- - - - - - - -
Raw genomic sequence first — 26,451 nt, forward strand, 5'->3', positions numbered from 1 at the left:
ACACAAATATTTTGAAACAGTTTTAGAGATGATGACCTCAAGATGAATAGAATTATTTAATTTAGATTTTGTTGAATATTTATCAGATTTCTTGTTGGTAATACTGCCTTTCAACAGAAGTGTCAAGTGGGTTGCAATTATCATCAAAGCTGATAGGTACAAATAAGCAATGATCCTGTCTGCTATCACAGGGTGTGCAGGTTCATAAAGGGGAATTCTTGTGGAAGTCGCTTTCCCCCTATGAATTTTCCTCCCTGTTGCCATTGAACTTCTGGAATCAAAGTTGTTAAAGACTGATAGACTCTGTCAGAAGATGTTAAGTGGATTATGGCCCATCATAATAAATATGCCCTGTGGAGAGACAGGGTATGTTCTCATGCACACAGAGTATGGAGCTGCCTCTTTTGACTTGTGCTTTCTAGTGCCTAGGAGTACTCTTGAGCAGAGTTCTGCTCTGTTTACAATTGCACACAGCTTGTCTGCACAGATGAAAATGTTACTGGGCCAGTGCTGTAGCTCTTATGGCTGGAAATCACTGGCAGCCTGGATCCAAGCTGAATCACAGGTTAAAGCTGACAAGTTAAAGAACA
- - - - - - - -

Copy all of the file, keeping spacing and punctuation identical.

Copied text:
Raw genomic sequence first — 26,451 nt, forward strand, 5'->3', positions numbered from 1 at the left:
ACACAAATATTTTGAAACAGTTTTAGAGATGATGACCTCAAGATGAATAGAATTATTTAATTTAGATTTTGTTGAATATTTATCAGATTTCTTGTTGGTAATACTGCCTTTCAACAGAAGTGTCAAGTGGGTTGCAATTATCATCAAAGCTGATAGGTACAAATAAGCAATGATCCTGTCTGCTATCACAGGGTGTGCAGGTTCATAAAGGGGAATTCTTGTGGAAGTCGCTTTCCCCCTATGAATTTTCCTCCCTGTTGCCATTGAACTTCTGGAATCAAAGTTGTTAAAGACTGATAGACTCTGTCAGAAGATGTTAAGTGGATTATGGCCCATCATAATAAATATGCCCTGTGGAGAGACAGGGTATGTTCTCATGCACACAGAGTATGGAGCTGCCTCTTTTGACTTGTGCTTTCTAGTGCCTAGGAGTACTCTTGAGCAGAGTTCTGCTCTGTTTACAATTGCACACAGCTTGTCTGCACAGATGAAAATGTTACTGGGCCAGTGCTGTAGCTCTTATGGCTGGAAATCACTGGCAGCCTGGATCCAAGCTGAATCACAGGTTAAAGCTGACAAGTTAAAGAACA